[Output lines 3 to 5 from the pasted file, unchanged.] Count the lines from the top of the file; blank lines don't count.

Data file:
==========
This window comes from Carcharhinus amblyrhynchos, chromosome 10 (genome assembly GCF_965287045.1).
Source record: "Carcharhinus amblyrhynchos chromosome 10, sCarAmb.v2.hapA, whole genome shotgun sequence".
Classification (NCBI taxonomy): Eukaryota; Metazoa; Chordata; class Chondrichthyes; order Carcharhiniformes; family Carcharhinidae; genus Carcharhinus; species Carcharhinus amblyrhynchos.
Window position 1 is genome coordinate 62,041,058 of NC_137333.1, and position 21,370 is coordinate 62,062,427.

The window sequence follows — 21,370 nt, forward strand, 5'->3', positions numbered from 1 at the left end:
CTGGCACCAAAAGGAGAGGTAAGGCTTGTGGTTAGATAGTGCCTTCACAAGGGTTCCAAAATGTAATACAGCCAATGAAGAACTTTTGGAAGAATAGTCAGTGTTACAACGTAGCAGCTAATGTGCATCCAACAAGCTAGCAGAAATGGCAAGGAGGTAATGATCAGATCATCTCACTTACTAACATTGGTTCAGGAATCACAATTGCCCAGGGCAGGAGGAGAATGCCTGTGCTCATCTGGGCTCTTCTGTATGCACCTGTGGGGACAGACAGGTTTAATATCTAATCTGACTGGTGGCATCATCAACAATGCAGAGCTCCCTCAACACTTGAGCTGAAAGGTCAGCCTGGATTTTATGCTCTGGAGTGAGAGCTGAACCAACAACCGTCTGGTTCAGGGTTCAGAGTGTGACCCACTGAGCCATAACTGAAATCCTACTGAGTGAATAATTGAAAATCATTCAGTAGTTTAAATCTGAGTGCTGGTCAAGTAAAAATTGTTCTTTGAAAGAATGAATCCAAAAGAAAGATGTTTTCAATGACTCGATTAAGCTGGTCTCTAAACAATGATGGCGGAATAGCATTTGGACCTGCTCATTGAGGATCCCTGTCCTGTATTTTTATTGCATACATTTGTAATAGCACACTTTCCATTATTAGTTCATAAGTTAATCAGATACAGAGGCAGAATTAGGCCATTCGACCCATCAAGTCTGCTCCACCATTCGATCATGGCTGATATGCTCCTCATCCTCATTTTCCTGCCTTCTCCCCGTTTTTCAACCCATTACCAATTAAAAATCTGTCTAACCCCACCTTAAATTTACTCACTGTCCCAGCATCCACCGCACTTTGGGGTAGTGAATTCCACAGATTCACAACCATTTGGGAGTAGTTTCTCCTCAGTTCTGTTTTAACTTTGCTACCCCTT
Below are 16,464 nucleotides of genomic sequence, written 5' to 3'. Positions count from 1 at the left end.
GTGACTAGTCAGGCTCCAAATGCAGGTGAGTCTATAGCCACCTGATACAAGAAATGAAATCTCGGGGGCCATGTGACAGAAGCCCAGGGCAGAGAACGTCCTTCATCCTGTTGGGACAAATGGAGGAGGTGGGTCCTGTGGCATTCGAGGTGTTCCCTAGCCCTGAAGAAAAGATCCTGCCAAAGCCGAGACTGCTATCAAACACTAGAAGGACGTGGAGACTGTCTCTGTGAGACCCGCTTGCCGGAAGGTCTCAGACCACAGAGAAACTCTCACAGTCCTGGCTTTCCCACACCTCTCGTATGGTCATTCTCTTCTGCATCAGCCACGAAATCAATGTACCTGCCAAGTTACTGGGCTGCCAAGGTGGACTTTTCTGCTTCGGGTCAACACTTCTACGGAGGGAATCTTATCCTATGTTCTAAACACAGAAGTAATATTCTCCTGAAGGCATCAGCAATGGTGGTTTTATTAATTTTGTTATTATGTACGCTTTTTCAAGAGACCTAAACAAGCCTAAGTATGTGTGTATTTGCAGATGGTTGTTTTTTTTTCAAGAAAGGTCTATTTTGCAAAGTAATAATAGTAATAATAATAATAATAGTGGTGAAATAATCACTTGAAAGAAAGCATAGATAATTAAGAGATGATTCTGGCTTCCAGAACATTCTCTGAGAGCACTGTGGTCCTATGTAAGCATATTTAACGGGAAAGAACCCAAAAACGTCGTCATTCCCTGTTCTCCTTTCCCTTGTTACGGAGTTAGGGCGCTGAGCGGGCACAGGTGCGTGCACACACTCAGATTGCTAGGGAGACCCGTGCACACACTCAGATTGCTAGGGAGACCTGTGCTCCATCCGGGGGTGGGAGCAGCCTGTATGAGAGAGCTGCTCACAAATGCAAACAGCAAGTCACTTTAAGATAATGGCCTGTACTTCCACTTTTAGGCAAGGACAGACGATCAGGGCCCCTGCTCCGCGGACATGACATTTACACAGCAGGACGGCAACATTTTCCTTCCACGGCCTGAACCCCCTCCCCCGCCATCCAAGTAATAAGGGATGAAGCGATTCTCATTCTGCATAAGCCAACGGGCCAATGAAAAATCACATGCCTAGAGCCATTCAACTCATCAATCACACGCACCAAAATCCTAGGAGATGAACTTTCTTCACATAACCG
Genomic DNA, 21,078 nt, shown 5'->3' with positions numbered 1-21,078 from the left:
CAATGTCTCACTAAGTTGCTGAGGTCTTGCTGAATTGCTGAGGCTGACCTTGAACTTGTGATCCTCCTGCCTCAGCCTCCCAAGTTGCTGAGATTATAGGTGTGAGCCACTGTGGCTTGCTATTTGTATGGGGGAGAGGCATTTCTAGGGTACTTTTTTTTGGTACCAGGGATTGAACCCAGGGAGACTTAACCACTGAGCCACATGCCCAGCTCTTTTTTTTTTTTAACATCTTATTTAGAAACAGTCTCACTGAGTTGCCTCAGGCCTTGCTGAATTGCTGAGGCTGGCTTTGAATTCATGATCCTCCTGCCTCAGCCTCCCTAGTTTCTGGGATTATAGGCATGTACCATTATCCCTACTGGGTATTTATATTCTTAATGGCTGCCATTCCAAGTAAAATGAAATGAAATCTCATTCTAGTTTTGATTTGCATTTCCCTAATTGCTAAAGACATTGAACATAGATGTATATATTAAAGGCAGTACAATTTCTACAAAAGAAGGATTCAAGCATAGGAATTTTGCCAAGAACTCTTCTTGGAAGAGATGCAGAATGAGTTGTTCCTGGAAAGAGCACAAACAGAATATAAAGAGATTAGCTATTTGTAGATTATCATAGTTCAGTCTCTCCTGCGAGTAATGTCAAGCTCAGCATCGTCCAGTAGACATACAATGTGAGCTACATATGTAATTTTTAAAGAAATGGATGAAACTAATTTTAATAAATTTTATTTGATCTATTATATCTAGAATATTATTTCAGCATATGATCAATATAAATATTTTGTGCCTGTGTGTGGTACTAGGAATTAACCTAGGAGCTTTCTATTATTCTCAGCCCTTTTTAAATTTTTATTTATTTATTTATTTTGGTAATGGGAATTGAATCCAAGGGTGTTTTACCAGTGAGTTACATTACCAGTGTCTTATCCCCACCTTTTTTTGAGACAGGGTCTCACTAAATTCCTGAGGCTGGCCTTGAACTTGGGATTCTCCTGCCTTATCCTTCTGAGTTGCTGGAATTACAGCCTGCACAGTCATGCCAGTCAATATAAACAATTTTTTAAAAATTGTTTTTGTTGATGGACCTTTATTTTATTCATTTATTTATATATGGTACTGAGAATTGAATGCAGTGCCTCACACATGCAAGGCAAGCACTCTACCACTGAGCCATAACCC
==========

Classification (NCBI taxonomy): Eukaryota; Metazoa; Chordata; class Chondrichthyes; order Carcharhiniformes; family Carcharhinidae; genus Carcharhinus; species Carcharhinus amblyrhynchos.
Window position 1 is genome coordinate 62,041,058 of NC_137333.1, and position 21,370 is coordinate 62,062,427.

The window sequence follows — 21,370 nt, forward strand, 5'->3', positions numbered from 1 at the left end: